"This is a version of the bread that is made for the November 2 celebration known as the Dia de los Muertos (Day of the Dead) in Mexico. You can also mold the bread into different shapes like angels and animals." — Lola
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warm water (110 degrees F/45 degrees C)
1 1/4 teaspoons
active dry yeast
Nov. 2, "Day of the Dead," was also my Dad's birthday. I made a batch of Pan de Muertos and my sister and I took it out to the cemetery, where we sat beside my Dad's grave and shared the bread and special memories of him while we watched the sun set. I split the recipe into two small rounds -- one for us to share, and one to leave at the gravesite for the birds and squirrels. Sentimentality aside, this bread was surprisingly good; I was prepared to not care for it much because I'm not fond of anise, but we both really liked it. Thanks for a helping me start a new family tradition!
I'm not sure if I did something wrong. I followed the recipe exactly, but the bread was very dry and not enjoyable. Smelled great while cooking and the blend of tastes was interesting, just to dry for my family. Everyone tried it then left it alone. :o(
My daughter made this for her Spanish class. It was so easy. She got it right on the first try!
Although I am not a big fan of licorice in bread, this was pretty good. I had to make it for a class assignment and everyone liked it. This was a lot easier than the one found in the newspaper. Try it!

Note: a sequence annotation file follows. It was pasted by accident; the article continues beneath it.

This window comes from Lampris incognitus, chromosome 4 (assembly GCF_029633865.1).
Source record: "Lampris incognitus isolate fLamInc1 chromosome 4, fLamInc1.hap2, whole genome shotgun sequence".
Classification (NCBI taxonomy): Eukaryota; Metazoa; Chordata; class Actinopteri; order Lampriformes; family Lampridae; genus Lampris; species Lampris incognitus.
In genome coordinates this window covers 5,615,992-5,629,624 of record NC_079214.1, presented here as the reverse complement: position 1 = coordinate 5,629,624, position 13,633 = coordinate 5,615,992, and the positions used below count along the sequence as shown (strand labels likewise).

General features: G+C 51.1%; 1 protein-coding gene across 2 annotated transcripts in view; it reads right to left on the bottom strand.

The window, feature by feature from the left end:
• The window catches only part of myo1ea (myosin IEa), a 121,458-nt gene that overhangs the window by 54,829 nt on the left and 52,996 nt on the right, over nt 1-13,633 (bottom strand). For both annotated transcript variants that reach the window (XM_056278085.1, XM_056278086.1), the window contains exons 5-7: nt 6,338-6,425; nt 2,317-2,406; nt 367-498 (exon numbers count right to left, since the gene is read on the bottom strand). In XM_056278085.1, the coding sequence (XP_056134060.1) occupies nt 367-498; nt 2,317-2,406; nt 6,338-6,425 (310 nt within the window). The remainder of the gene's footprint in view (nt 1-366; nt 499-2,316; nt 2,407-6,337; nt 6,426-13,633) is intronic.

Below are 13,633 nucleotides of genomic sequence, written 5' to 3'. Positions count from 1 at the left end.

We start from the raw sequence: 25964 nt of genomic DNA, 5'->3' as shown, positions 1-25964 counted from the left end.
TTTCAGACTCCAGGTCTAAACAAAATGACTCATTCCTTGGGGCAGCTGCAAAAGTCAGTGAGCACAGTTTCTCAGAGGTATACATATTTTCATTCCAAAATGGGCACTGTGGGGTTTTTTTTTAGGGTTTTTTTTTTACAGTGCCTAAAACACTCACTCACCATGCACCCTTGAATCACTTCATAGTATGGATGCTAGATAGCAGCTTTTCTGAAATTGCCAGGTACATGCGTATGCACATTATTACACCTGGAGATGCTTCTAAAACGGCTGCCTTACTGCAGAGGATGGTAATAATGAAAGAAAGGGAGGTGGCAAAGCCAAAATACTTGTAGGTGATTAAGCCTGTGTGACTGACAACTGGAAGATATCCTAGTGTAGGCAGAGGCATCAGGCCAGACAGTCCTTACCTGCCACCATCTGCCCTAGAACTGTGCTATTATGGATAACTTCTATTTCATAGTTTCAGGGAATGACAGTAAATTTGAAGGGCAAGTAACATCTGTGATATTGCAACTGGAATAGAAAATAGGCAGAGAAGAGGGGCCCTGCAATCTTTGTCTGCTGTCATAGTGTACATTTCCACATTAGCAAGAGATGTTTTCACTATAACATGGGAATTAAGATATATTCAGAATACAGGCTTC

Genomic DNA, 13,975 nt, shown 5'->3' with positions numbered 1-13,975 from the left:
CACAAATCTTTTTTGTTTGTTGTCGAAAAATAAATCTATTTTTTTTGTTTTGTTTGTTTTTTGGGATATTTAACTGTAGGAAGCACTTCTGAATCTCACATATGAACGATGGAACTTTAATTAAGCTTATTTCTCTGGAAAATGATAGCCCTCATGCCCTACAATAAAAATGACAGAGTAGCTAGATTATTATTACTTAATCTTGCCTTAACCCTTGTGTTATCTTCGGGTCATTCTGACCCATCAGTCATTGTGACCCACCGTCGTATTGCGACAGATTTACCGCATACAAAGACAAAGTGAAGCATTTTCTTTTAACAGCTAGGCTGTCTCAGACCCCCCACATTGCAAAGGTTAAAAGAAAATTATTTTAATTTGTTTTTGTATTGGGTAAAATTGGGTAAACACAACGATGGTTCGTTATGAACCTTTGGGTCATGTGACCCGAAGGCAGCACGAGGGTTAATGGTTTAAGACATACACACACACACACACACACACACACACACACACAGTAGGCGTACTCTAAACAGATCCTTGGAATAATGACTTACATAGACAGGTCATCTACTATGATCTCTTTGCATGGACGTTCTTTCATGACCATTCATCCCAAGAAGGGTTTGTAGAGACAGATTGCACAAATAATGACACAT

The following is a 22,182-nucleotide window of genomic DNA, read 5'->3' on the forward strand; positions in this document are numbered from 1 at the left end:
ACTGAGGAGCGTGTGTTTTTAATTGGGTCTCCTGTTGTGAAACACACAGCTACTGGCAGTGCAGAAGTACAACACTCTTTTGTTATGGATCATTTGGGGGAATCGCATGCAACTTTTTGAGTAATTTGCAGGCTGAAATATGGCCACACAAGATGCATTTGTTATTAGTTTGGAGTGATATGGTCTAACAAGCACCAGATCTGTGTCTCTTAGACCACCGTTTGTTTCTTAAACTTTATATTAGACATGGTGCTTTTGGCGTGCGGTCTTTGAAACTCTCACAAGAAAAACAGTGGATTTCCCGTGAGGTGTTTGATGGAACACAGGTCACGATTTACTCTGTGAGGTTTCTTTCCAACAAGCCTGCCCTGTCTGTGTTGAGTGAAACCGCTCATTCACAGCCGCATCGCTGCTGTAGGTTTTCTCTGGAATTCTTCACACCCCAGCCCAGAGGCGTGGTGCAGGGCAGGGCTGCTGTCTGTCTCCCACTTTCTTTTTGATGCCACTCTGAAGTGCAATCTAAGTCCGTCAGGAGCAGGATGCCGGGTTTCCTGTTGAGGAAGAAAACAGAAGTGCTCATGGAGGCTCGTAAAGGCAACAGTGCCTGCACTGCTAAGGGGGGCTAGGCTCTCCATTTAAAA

Once again, need it for my son's spanish class, 25 extra credit points. I baked a practice loaf but didn't need to as it turned out excellent. Good texture and flavor. I also used my bread machine on the dough cycle. Couldn't be easier, which is a good thing because my son is baking the next loaf.
I have been making Pan de Muertos for years, using different recipes, this year I both decided to use a new recipe and use my bread maker. I used the recipe with two minor changes, a little extra water no more than two tablespoons and orange extract instead of zest. Is is absolutely the fluffiest version of this bread I've ever made. In my two pound bread maker it made a nearly full sized loaf and on light setting cooked perfectly (if a little crumby on the sides).
I made this for my Spanish class. It is sweet on the outside and a wholesome taste on the inside. I've had it once before, and my proffessor who lived in spanish speaking countries said it wase excellent
Delicious! I baked two small loafs - hoping that would help with the dryness; I also doubled the yeast (used one pkg. of yeast). If you are worried whether it is done or not, temp it - bread should be at least 190 degrees F in the center before it is pulled out of the oven. I also found that when it was warm, it was more moist. If the bread is a little dry, my husband recommends making extra glaze to dip the bread in. He couldn't get enough of the glaze!
* Percent Daily Values are based on a 2,000 calorie diet.
Pan de Muertos (Mexican Bread of the Dead)
Serving Size: 1/15 of a recipe
Servings Per Recipe: 15
Amount Per Serving
** Calories: 166
** Calories from Fat: 36
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